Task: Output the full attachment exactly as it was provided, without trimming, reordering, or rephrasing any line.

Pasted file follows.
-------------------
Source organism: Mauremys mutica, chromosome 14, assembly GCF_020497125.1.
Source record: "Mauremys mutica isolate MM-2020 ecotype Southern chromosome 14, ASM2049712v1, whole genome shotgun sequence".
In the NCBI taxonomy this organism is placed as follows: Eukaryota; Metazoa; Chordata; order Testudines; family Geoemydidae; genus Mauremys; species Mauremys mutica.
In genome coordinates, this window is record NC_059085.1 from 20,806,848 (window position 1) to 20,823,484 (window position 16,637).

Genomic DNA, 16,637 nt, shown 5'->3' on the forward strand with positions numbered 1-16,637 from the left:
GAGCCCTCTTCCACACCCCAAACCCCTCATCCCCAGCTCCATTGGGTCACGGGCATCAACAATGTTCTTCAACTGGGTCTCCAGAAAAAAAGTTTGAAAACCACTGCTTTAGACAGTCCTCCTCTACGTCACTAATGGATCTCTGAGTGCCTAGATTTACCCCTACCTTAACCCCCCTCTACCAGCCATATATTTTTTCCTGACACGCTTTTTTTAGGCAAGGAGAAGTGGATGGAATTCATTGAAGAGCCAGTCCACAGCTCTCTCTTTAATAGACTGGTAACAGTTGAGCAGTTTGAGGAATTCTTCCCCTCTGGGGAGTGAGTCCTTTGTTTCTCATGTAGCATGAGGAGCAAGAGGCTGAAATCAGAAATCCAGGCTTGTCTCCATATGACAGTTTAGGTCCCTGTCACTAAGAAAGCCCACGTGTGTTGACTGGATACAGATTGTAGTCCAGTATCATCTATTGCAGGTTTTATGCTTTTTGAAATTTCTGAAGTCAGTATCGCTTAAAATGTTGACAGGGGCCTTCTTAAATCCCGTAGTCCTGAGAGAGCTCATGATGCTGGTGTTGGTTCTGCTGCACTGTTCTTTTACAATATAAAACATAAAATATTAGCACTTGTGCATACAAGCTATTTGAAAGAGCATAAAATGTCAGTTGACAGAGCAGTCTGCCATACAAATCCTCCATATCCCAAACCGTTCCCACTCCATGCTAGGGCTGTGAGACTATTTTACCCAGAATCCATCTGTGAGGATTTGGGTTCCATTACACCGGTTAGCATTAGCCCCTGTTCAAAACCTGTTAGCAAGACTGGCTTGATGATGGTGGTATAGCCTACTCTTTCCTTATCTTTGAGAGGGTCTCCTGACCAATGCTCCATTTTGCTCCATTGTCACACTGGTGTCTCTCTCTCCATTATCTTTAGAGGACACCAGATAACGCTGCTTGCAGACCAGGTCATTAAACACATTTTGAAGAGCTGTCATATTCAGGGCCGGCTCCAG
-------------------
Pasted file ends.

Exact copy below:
Source organism: Mauremys mutica, chromosome 14, assembly GCF_020497125.1.
Source record: "Mauremys mutica isolate MM-2020 ecotype Southern chromosome 14, ASM2049712v1, whole genome shotgun sequence".
In the NCBI taxonomy this organism is placed as follows: Eukaryota; Metazoa; Chordata; order Testudines; family Geoemydidae; genus Mauremys; species Mauremys mutica.
In genome coordinates, this window is record NC_059085.1 from 20,806,848 (window position 1) to 20,823,484 (window position 16,637).

Genomic DNA, 16,637 nt, shown 5'->3' on the forward strand with positions numbered 1-16,637 from the left:
GAGCCCTCTTCCACACCCCAAACCCCTCATCCCCAGCTCCATTGGGTCACGGGCATCAACAATGTTCTTCAACTGGGTCTCCAGAAAAAAAGTTTGAAAACCACTGCTTTAGACAGTCCTCCTCTACGTCACTAATGGATCTCTGAGTGCCTAGATTTACCCCTACCTTAACCCCCCTCTACCAGCCATATATTTTTTCCTGACACGCTTTTTTTAGGCAAGGAGAAGTGGATGGAATTCATTGAAGAGCCAGTCCACAGCTCTCTCTTTAATAGACTGGTAACAGTTGAGCAGTTTGAGGAATTCTTCCCCTCTGGGGAGTGAGTCCTTTGTTTCTCATGTAGCATGAGGAGCAAGAGGCTGAAATCAGAAATCCAGGCTTGTCTCCATATGACAGTTTAGGTCCCTGTCACTAAGAAAGCCCACGTGTGTTGACTGGATACAGATTGTAGTCCAGTATCATCTATTGCAGGTTTTATGCTTTTTGAAATTTCTGAAGTCAGTATCGCTTAAAATGTTGACAGGGGCCTTCTTAAATCCCGTAGTCCTGAGAGAGCTCATGATGCTGGTGTTGGTTCTGCTGCACTGTTCTTTTACAATATAAAACATAAAATATTAGCACTTGTGCATACAAGCTATTTGAAAGAGCATAAAATGTCAGTTGACAGAGCAGTCTGCCATACAAATCCTCCATATCCCAAACCGTTCCCACTCCATGCTAGGGCTGTGAGACTATTTTACCCAGAATCCATCTGTGAGGATTTGGGTTCCATTACACCGGTTAGCATTAGCCCCTGTTCAAAACCTGTTAGCAAGACTGGCTTGATGATGGTGGTATAGCCTACTCTTTCCTTATCTTTGAGAGGGTCTCCTGACCAATGCTCCATTTTGCTCCATTGTCACACTGGTGTCTCTCTCTCCATTATCTTTAGAGGACACCAGATAACGCTGCTTGCAGACCAGGTCATTAAACACATTTTGAAGAGCTGTCATATTCAGGGCCGGCTCCAG